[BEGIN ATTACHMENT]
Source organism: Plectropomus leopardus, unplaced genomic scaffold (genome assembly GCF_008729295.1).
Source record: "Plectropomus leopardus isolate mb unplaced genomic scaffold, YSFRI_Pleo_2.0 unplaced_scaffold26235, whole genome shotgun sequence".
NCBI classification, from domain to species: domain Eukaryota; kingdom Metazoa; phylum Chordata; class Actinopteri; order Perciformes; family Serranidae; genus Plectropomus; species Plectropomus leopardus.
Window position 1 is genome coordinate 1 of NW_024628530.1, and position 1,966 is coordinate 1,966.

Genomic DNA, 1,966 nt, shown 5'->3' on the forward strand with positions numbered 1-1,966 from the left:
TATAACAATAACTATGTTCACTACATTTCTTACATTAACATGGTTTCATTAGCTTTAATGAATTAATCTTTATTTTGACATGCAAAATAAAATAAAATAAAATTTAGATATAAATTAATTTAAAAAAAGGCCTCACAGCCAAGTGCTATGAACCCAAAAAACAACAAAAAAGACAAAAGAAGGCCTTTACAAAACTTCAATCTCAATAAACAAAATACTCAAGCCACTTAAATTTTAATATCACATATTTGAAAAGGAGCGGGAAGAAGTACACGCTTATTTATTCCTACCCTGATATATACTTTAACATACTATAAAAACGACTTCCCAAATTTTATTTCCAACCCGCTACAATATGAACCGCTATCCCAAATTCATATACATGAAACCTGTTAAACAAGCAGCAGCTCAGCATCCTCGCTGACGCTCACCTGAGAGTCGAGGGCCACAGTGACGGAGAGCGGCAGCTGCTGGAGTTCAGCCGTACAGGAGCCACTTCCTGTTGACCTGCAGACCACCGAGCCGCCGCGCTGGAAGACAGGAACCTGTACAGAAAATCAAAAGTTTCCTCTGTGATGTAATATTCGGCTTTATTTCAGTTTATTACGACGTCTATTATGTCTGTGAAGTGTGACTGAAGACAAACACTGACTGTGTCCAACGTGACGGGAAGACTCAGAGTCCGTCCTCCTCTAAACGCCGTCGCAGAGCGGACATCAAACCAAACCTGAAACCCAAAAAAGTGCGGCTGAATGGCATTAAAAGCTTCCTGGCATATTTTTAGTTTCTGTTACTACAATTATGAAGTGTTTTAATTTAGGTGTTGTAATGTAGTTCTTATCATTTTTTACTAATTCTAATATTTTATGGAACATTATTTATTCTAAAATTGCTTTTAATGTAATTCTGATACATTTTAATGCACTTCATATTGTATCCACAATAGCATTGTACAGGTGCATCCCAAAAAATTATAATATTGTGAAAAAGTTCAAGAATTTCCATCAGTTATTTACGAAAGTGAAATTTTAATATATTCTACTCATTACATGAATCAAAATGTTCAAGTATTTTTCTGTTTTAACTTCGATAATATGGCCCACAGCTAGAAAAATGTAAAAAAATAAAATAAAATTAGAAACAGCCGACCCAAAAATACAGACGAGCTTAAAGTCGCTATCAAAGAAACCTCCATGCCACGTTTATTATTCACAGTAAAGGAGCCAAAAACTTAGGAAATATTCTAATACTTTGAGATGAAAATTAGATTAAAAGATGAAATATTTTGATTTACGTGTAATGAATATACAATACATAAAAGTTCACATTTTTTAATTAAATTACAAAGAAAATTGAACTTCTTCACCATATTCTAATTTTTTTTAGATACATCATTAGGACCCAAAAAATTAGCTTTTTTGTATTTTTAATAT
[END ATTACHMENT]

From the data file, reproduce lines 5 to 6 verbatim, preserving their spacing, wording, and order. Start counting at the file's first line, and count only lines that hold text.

Genomic DNA, 1,966 nt, shown 5'->3' on the forward strand with positions numbered 1-1,966 from the left:
TATAACAATAACTATGTTCACTACATTTCTTACATTAACATGGTTTCATTAGCTTTAATGAATTAATCTTTATTTTGACATGCAAAATAAAATAAAATAAAATTTAGATATAAATTAATTTAAAAAAAGGCCTCACAGCCAAGTGCTATGAACCCAAAAAACAACAAAAAAGACAAAAGAAGGCCTTTACAAAACTTCAATCTCAATAAACAAAATACTCAAGCCACTTAAATTTTAATATCACATATTTGAAAAGGAGCGGGAAGAAGTACACGCTTATTTATTCCTACCCTGATATATACTTTAACATACTATAAAAACGACTTCCCAAATTTTATTTCCAACCCGCTACAATATGAACCGCTATCCCAAATTCATATACATGAAACCTGTTAAACAAGCAGCAGCTCAGCATCCTCGCTGACGCTCACCTGAGAGTCGAGGGCCACAGTGACGGAGAGCGGCAGCTGCTGGAGTTCAGCCGTACAGGAGCCACTTCCTGTTGACCTGCAGACCACCGAGCCGCCGCGCTGGAAGACAGGAACCTGTACAGAAAATCAAAAGTTTCCTCTGTGATGTAATATTCGGCTTTATTTCAGTTTATTACGACGTCTATTATGTCTGTGAAGTGTGACTGAAGACAAACACTGACTGTGTCCAACGTGACGGGAAGACTCAGAGTCCGTCCTCCTCTAAACGCCGTCGCAGAGCGGACATCAAACCAAACCTGAAACCCAAAAAAGTGCGGCTGAATGGCATTAAAAGCTTCCTGGCATATTTTTAGTTTCTGTTACTACAATTATGAAGTGTTTTAATTTAGGTGTTGTAATGTAGTTCTTATCATTTTTTACTAATTCTAATATTTTATGGAACATTATTTATTCTAAAATTGCTTTTAATGTAATTCTGATACATTTTAATGCACTTCATATTGTATCCACAATAGCATTGTACAGGTGCATCCCAAAAAATTATAATATTGTGAAAAAGTTCAAGAATTTCCATCAGTTATTTACGAAAGTGAAATTTTAATATATTCTACTCATTACATGAATCAAAATGTTCAAGTATTTTTCTGTTTTAACTTCGATAATATGGCCCACAGCTAGAAAAATGTAAAAAAATAAAATAAAATTAGAAACAGCCGACCCAAAAATACAGACGAGCTTAAAGTCGCTATCAAAGAAACCTCCATGCCACGTTTATTATTCACAGTAAAGGAGCCAAAAACTTAGGAAATATTCTAATACTTTGAGATGAAAATTAGATTAAAAGATGAAATATTTTGATTTACGTGTAATGAATATACAATACATAAAAGTTCACATTTTTTAATTAAATTACAAAGAAAATTGAACTTCTTCACCATATTCTAATTTTTTTTAGATACATCATTAGGACCCAAAAAATTAGCTTTTTTGTATTTTTAATAT